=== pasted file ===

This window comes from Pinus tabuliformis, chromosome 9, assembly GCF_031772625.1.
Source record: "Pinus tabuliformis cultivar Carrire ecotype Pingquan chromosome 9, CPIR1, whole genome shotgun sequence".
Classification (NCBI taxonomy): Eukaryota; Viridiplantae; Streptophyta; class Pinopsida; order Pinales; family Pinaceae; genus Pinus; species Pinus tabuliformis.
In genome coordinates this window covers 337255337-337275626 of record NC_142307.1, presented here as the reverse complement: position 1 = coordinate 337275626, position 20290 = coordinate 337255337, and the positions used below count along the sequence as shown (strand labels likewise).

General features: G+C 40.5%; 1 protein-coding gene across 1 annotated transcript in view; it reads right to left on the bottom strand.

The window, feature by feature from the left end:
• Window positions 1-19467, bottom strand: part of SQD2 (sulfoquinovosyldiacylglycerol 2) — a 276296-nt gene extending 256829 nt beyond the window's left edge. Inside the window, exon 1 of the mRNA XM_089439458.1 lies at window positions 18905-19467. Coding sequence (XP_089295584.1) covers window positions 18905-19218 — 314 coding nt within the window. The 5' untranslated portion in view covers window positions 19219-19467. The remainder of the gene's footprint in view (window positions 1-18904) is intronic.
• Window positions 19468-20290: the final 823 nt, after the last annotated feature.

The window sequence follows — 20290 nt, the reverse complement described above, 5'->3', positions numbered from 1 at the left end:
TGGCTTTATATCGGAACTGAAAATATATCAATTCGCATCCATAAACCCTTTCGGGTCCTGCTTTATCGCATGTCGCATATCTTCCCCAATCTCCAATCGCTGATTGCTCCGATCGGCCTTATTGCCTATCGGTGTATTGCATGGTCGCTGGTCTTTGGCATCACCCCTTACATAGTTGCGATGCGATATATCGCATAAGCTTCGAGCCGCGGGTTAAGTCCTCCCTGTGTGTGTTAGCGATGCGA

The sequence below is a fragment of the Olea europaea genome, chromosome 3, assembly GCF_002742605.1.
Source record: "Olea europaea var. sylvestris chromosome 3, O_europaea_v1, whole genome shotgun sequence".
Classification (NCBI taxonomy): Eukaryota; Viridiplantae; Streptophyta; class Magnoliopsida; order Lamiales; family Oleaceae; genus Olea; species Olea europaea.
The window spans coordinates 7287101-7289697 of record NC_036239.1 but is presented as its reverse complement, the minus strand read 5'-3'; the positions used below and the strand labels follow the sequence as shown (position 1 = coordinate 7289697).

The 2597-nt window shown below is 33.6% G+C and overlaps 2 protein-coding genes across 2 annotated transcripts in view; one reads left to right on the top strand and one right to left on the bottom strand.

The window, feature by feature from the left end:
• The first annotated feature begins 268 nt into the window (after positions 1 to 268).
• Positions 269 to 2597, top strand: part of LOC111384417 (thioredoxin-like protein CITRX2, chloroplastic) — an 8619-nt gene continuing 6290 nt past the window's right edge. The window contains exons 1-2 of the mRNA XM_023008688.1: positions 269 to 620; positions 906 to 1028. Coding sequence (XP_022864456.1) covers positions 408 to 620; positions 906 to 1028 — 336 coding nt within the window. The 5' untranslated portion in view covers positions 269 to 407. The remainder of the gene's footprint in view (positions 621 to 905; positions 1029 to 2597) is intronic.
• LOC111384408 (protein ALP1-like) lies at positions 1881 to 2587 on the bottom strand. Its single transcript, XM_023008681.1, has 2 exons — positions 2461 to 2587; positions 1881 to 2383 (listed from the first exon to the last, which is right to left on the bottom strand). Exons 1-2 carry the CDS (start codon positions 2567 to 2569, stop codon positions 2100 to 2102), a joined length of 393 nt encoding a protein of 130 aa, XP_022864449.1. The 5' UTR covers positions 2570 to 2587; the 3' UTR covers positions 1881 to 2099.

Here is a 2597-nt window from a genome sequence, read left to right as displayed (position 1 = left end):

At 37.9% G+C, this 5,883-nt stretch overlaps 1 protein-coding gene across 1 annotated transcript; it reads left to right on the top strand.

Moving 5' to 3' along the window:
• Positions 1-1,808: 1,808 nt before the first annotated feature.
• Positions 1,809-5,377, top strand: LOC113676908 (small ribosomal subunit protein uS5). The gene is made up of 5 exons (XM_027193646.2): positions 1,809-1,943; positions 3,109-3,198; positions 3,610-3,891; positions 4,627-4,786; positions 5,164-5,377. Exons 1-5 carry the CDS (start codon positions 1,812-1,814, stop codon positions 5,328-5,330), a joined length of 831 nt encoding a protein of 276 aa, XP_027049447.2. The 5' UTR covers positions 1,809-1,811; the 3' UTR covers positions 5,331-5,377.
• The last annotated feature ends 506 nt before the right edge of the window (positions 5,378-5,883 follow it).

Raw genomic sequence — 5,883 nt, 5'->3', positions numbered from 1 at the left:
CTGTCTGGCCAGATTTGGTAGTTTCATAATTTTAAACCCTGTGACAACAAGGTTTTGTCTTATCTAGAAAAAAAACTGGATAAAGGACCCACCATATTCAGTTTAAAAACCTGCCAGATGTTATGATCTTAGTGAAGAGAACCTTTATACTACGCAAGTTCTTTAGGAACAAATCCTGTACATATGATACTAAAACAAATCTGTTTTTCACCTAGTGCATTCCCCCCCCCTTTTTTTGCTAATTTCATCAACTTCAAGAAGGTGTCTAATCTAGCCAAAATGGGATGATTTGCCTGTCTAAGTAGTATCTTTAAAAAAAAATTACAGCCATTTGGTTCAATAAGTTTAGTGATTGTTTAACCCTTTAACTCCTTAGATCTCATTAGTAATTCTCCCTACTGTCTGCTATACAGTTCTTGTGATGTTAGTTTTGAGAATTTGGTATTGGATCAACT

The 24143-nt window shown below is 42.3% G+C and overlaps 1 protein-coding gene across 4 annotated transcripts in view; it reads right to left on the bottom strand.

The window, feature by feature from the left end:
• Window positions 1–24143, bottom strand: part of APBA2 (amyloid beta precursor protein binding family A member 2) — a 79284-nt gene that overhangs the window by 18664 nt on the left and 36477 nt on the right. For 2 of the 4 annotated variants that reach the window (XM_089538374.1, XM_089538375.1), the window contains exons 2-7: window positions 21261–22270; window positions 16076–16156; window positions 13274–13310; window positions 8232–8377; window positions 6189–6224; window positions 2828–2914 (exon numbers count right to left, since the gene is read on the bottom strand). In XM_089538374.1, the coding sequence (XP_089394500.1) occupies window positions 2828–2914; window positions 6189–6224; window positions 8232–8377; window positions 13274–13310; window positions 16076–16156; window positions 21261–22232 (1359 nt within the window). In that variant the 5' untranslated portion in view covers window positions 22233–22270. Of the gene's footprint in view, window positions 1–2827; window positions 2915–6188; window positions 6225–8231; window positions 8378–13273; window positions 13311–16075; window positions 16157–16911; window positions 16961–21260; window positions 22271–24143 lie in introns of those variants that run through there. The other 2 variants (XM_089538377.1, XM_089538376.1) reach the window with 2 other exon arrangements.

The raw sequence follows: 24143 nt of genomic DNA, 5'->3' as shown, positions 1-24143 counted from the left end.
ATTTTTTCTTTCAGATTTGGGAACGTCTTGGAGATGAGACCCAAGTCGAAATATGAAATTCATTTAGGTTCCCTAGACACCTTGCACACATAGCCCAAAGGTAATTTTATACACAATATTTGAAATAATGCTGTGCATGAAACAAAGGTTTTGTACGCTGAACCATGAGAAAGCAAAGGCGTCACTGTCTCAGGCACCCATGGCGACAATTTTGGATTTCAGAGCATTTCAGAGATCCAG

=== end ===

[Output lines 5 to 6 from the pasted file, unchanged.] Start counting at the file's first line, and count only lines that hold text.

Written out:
General features: G+C 40.5%; 1 protein-coding gene across 1 annotated transcript in view; it reads right to left on the bottom strand.

The window, feature by feature from the left end: